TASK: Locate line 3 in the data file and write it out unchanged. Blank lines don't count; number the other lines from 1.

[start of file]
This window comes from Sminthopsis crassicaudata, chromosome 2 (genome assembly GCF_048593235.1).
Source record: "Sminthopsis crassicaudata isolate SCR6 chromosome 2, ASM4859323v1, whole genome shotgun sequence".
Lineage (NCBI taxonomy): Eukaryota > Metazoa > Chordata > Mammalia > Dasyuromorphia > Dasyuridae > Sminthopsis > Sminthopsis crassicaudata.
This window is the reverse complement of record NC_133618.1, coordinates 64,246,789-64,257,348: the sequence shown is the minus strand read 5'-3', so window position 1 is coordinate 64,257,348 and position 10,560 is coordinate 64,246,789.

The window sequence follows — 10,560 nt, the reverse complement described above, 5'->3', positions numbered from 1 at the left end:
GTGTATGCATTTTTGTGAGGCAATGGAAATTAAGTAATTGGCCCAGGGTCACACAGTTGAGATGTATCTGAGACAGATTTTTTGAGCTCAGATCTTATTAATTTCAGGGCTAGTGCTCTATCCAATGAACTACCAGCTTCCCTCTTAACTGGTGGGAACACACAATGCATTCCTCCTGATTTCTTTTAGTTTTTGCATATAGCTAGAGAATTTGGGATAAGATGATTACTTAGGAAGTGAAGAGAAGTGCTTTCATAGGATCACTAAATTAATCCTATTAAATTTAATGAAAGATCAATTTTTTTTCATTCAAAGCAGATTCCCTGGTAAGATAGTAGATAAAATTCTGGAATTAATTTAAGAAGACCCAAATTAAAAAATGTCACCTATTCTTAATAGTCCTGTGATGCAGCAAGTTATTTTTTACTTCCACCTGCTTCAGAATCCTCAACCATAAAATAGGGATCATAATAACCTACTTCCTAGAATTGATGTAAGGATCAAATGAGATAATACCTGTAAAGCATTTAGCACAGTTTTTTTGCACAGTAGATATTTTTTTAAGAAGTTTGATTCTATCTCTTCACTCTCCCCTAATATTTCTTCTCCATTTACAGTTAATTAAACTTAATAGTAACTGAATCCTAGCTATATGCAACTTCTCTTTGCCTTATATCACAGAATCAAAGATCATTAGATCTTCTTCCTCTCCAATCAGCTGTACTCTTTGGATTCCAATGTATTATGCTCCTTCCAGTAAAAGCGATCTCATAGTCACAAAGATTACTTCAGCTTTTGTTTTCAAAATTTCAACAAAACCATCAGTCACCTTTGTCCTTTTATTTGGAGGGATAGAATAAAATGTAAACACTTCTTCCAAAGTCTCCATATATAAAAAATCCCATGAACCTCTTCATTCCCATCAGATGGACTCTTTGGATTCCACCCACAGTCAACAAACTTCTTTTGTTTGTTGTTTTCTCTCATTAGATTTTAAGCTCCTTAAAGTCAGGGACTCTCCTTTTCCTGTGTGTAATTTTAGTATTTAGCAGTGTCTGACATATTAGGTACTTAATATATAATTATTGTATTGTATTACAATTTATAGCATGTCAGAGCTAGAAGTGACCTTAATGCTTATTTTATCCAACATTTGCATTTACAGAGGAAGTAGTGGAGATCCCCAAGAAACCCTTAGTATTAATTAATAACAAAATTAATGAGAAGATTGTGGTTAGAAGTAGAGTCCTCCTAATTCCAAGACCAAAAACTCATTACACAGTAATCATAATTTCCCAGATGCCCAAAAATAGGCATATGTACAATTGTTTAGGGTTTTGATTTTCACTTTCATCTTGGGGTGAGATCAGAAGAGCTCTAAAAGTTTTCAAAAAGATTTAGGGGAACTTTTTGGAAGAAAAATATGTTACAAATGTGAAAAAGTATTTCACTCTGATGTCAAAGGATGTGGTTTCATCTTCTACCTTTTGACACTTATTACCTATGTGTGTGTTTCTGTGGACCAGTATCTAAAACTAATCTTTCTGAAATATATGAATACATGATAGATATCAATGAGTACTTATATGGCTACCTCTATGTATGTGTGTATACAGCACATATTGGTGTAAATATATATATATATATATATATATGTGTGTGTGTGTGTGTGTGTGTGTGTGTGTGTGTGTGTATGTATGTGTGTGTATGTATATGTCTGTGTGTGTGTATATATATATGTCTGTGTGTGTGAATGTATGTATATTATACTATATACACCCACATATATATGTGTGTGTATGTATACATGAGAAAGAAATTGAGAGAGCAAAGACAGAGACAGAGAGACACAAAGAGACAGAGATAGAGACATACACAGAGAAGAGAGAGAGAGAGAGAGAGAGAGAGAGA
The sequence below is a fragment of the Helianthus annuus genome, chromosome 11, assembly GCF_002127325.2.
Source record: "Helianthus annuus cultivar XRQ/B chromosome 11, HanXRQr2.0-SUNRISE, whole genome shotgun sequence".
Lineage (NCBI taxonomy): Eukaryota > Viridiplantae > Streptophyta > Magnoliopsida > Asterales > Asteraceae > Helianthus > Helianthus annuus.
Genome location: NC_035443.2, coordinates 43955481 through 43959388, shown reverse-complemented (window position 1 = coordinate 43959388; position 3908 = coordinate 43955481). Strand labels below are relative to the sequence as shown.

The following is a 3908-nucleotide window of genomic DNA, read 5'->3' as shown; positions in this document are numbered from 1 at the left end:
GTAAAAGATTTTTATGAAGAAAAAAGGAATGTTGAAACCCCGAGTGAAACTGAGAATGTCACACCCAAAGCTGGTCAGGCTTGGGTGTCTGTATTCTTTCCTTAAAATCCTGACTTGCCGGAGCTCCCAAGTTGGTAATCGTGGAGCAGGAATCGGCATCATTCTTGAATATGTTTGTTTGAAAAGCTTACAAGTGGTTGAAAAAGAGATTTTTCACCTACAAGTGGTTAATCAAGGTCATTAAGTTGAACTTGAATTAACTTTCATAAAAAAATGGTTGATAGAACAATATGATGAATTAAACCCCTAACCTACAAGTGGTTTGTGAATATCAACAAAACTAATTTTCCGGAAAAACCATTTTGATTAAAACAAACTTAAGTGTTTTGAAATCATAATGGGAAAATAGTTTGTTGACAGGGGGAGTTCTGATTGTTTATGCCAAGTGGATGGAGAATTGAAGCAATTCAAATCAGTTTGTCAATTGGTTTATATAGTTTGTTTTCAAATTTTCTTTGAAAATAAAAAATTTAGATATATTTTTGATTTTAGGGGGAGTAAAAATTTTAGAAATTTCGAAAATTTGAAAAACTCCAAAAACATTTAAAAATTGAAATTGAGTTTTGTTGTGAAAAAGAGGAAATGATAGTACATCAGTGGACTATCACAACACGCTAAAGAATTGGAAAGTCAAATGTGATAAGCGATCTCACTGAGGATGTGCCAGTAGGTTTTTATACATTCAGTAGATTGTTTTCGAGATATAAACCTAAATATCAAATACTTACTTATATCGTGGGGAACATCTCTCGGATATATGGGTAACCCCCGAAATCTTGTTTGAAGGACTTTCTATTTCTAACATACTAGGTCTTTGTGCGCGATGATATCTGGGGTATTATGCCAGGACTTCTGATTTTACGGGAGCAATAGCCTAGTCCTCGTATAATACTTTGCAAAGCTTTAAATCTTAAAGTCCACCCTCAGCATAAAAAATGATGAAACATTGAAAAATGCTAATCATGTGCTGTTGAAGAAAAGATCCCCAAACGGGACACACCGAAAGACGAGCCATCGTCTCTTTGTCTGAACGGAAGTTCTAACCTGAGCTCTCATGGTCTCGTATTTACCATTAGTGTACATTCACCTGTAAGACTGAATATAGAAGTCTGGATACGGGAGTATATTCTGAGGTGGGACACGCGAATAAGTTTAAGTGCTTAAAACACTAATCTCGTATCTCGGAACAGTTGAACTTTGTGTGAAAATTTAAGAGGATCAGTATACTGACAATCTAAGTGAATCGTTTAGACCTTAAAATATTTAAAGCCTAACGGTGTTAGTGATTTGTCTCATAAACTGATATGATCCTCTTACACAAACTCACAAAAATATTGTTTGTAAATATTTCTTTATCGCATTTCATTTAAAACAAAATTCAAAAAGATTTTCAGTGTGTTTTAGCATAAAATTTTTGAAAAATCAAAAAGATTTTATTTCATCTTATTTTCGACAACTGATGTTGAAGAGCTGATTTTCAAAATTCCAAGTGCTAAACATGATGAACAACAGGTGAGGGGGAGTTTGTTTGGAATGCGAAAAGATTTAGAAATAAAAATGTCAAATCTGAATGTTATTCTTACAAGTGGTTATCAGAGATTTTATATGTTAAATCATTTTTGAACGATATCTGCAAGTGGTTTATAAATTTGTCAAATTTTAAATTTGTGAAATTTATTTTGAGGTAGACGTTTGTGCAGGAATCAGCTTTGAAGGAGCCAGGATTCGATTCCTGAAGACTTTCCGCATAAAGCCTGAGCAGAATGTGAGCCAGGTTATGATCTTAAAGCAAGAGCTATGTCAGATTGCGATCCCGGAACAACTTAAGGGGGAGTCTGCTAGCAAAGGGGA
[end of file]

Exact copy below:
Lineage (NCBI taxonomy): Eukaryota > Metazoa > Chordata > Mammalia > Dasyuromorphia > Dasyuridae > Sminthopsis > Sminthopsis crassicaudata.